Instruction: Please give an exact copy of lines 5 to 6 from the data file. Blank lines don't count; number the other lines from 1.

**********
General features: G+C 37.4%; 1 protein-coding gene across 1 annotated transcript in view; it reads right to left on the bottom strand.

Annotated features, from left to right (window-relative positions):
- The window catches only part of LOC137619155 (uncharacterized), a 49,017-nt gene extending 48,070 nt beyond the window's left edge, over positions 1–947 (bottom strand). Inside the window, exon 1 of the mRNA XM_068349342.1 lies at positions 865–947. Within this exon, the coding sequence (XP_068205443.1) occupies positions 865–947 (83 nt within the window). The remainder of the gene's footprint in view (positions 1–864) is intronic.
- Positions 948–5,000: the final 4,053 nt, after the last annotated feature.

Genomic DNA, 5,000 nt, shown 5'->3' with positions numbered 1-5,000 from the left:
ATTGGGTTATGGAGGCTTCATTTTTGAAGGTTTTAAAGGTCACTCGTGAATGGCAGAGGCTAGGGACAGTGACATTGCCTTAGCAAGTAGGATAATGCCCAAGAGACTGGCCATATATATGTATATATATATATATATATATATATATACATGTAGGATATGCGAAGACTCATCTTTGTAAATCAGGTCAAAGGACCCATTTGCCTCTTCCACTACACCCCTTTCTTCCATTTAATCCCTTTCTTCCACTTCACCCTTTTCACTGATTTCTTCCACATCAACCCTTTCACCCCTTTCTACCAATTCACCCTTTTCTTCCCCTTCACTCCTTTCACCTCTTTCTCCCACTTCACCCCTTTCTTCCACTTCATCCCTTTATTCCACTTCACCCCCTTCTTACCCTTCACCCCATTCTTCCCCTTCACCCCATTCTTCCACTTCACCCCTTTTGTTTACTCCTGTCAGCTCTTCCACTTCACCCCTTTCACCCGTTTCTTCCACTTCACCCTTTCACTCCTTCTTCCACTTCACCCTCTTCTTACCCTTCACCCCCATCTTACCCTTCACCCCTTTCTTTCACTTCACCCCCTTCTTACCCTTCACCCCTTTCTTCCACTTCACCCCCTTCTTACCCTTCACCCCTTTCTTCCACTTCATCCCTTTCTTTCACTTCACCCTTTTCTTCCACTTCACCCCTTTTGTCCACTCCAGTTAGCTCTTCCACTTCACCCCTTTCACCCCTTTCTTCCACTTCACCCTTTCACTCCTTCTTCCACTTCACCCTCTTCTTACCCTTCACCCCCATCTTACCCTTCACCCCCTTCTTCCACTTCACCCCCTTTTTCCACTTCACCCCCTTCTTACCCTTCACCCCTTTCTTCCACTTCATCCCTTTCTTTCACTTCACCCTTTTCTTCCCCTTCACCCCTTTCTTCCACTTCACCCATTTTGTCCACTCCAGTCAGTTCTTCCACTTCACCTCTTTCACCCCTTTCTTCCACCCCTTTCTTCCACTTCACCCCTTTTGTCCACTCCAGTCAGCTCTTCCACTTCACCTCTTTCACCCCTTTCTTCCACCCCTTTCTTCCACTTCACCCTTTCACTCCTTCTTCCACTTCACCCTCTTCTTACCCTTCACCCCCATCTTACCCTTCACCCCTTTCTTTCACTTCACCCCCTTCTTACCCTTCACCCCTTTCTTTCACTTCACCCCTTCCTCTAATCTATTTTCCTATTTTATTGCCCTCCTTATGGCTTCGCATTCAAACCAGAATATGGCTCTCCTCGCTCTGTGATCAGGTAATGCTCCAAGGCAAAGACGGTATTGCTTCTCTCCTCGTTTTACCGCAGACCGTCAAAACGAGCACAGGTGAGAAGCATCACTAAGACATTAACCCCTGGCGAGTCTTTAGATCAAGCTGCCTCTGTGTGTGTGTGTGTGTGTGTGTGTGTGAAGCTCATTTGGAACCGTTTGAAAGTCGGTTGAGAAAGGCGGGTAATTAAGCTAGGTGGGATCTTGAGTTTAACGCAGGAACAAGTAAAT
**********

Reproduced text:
Genomic DNA, 5,000 nt, shown 5'->3' with positions numbered 1-5,000 from the left:
ATTGGGTTATGGAGGCTTCATTTTTGAAGGTTTTAAAGGTCACTCGTGAATGGCAGAGGCTAGGGACAGTGACATTGCCTTAGCAAGTAGGATAATGCCCAAGAGACTGGCCATATATATGTATATATATATATATATATATATATATACATGTAGGATATGCGAAGACTCATCTTTGTAAATCAGGTCAAAGGACCCATTTGCCTCTTCCACTACACCCCTTTCTTCCATTTAATCCCTTTCTTCCACTTCACCCTTTTCACTGATTTCTTCCACATCAACCCTTTCACCCCTTTCTACCAATTCACCCTTTTCTTCCCCTTCACTCCTTTCACCTCTTTCTCCCACTTCACCCCTTTCTTCCACTTCATCCCTTTATTCCACTTCACCCCCTTCTTACCCTTCACCCCATTCTTCCCCTTCACCCCATTCTTCCACTTCACCCCTTTTGTTTACTCCTGTCAGCTCTTCCACTTCACCCCTTTCACCCGTTTCTTCCACTTCACCCTTTCACTCCTTCTTCCACTTCACCCTCTTCTTACCCTTCACCCCCATCTTACCCTTCACCCCTTTCTTTCACTTCACCCCCTTCTTACCCTTCACCCCTTTCTTCCACTTCACCCCCTTCTTACCCTTCACCCCTTTCTTCCACTTCATCCCTTTCTTTCACTTCACCCTTTTCTTCCACTTCACCCCTTTTGTCCACTCCAGTTAGCTCTTCCACTTCACCCCTTTCACCCCTTTCTTCCACTTCACCCTTTCACTCCTTCTTCCACTTCACCCTCTTCTTACCCTTCACCCCCATCTTACCCTTCACCCCCTTCTTCCACTTCACCCCCTTTTTCCACTTCACCCCCTTCTTACCCTTCACCCCTTTCTTCCACTTCATCCCTTTCTTTCACTTCACCCTTTTCTTCCCCTTCACCCCTTTCTTCCACTTCACCCATTTTGTCCACTCCAGTCAGTTCTTCCACTTCACCTCTTTCACCCCTTTCTTCCACCCCTTTCTTCCACTTCACCCCTTTTGTCCACTCCAGTCAGCTCTTCCACTTCACCTCTTTCACCCCTTTCTTCCACCCCTTTCTTCCACTTCACCCTTTCACTCCTTCTTCCACTTCACCCTCTTCTTACCCTTCACCCCCATCTTACCCTTCACCCCTTTCTTTCACTTCACCCCCTTCTTACCCTTCACCCCTTTCTTTCACTTCACCCCTTCCTCTAATCTATTTTCCTATTTTATTGCCCTCCTTATGGCTTCGCATTCAAACCAGAATATGGCTCTCCTCGCTCTGTGATCAGGTAATGCTCCAAGGCAAAGACGGTATTGCTTCTCTCCTCGTTTTACCGCAGACCGTCAAAACGAGCACAGGTGAGAAGCATCACTAAGACATTAACCCCTGGCGAGTCTTTAGATCAAGCTGCCTCTGTGTGTGTGTGTGTGTGTGTGTGTGTGAAGCTCATTTGGAACCGTTTGAAAGTCGGTTGAGAAAGGCGGGTAATTAAGCTAGGTGGGATCTTGAGTTTAACGCAGGAACAAGTAAAT